El Camino leans on existential dread and threats from the past for much of its runtime, but Jesse's fight to survive in the present largely involves squaring off against two crooks: Neil Kandy (Scott MacArthur) and his buddy Casey (Scott Shepherd), metal-workers who teamed up with Todd during Jesse's days in captivity. They are both very dead by the end of El Camino, but as full-on newbies in the Breaking Bad universe, there's no reason why they can't turn up on Better Call Saul in some capacity — especially since these are the last two men Jesse ever killed (hopefully!), which makes them fairly important in the greater Breaking Bad mythology. Consider this a vote for Jimmy and the Kandy gang to cross paths at some point down the line.
4. What happened to Skinny Pete?
The first teaser for El Camino centered on Charles Barker's Pete, sitting in an interrogation room and basically telling police to take a hike. "I don't know where he is," he swears, which we felt then and now know for sure is a lie. The scene, however, does not exist in the film. What happens when the police roll up to Pete's house, canonically? Do we assume he outlasts them in the interrogation room? When nobody finds Pinkman because he's ditched town for Alaska, does Pete earn a free pass? And what does Pete do after that? Badger (Matt Jones) is a reluctant participant in Jesse's escape, but for Pete, setting Pinkman free is a no-brainer. As Skinny tells Jesse: "You're my hero and shit." Does that mean Pete models his life after Jesse moving forward — and if so, for better or for worse? Sign me up for El Skinnymo now, in which Pete goes on a high-speed vision quest to find Jesse in Alaska. Maybe find a better name for it.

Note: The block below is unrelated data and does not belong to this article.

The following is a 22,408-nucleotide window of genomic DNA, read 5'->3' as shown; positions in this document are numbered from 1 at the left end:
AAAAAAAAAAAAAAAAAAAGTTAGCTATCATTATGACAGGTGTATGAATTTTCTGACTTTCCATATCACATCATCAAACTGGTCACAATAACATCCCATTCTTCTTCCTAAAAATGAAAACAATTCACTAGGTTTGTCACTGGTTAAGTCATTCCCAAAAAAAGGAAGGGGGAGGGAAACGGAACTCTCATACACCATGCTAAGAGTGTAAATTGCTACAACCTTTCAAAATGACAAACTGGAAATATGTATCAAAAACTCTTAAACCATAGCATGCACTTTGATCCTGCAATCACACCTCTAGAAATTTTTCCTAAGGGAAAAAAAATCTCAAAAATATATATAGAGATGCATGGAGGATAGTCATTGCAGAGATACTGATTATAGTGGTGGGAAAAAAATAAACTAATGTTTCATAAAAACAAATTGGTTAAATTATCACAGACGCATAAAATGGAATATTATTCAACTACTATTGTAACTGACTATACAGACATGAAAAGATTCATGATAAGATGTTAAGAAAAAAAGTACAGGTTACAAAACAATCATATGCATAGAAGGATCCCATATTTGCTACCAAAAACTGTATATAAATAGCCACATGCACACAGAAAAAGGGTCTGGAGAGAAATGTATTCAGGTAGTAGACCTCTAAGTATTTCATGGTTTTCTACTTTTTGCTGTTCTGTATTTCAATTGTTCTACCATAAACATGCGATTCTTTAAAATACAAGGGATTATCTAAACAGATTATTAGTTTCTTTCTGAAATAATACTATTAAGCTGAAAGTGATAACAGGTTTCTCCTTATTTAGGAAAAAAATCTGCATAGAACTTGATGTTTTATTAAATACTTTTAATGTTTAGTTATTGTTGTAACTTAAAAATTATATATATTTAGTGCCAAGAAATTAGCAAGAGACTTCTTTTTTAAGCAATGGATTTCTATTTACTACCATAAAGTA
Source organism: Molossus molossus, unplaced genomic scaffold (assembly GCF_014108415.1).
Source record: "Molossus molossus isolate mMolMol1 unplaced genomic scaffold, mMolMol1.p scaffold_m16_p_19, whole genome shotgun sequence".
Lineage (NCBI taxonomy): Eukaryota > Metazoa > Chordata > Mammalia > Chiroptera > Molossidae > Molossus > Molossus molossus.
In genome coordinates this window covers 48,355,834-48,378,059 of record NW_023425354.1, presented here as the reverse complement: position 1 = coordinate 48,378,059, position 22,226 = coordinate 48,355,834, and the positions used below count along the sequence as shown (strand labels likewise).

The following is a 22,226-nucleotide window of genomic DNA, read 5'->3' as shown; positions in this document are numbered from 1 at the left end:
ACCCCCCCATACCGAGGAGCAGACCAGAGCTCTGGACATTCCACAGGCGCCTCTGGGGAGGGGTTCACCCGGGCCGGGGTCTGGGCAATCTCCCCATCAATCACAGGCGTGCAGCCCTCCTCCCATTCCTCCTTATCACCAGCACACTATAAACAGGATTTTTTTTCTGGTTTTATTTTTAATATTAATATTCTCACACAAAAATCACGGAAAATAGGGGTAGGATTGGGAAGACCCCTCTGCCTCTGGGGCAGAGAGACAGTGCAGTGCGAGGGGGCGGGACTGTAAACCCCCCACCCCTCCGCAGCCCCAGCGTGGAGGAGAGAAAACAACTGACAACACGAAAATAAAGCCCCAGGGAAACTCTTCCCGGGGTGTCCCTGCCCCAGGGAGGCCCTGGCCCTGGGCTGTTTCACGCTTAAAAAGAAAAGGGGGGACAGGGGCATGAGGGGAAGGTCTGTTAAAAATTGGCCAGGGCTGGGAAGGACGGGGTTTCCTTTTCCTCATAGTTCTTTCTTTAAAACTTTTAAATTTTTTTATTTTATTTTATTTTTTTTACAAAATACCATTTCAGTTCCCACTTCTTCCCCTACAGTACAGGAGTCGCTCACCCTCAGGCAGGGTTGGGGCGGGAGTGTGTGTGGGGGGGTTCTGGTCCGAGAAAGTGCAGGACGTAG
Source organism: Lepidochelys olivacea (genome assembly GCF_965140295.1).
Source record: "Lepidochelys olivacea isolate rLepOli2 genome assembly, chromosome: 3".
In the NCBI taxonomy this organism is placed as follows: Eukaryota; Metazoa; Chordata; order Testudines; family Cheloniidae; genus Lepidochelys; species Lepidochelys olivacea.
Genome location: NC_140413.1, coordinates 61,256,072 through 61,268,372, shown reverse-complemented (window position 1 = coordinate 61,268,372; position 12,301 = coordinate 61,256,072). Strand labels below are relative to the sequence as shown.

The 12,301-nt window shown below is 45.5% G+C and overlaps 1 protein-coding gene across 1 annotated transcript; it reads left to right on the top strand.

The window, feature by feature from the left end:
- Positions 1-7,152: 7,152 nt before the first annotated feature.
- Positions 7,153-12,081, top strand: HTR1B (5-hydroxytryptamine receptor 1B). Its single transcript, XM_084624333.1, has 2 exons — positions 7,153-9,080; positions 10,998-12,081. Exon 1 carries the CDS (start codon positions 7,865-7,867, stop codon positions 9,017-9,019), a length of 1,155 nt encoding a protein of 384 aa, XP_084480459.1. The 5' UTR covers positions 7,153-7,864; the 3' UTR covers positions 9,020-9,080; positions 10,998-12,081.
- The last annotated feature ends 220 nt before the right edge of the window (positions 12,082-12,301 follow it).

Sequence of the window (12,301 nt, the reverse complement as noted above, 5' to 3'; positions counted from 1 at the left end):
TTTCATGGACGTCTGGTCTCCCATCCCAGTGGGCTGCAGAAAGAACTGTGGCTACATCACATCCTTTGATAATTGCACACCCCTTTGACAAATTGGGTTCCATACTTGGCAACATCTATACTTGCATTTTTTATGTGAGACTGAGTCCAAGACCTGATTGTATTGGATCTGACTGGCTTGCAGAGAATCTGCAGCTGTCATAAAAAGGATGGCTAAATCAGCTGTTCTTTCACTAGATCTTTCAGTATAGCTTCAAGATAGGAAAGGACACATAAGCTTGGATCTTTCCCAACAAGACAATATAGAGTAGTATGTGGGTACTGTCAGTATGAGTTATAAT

5. What about the Whites?
So many familiar faces from Breaking Bad show up in El Camino, but there are key absences. Among the most important characters who sit out of the film: Skyler (Anna Gunn), Flynn (RJ Mitte) and baby Holly, not to mention Marie (Betsy Brandt), the family Walter left behind. Big forces within Breaking Bad, yes, but forces in Jesse's life? Not as much — and as Gilligan has rightly pointed out, their inclusion in El Camino would only spell trouble for Jesse, and renewed trauma for themselves. Have they not been through enough? Breaking Bad allowed Walt's family to live, albeit under the shadow of his actions. That may be about as happy an ending as we can ever hope for them, at least cinematically.
6. How else can Breaking Bad expand?
Walter is dead. Jesse is gone. Saul Goodman's in the past. Where else can the Breaking Bad universe extend? There aren't too many main players screaming for their own prequel series a la Saul, but it's worth pointing out that sometimes — once a season, right at the top of the premiere, to be precise — Saul vaults into the future. After El Camino, could we similarly rush forward and follow a grown-up Brock living with the ramifications of what's happened to his life because of Jesse? Does Brock seeking out Pinkman become the Breaking Bad equivalent of the much-discussed-but-probably-never-happening Kill Bill Vol. 3, in which Nikki Green seeks out the Bride for vengeance? Frankly, here's hoping not — but if Vince Gilligan and his team have other ideas for ways in which to explore out new corners in the same world that contains the Heisenberg mythos, there will certainly be plenty of folks along for the ride.
And with that said, one final, critical question…
7. Did Jesse get the pizza?
If so, let's hope it was more fully enjoyed than the other, more infamous pizza in the Breaking Bad canon: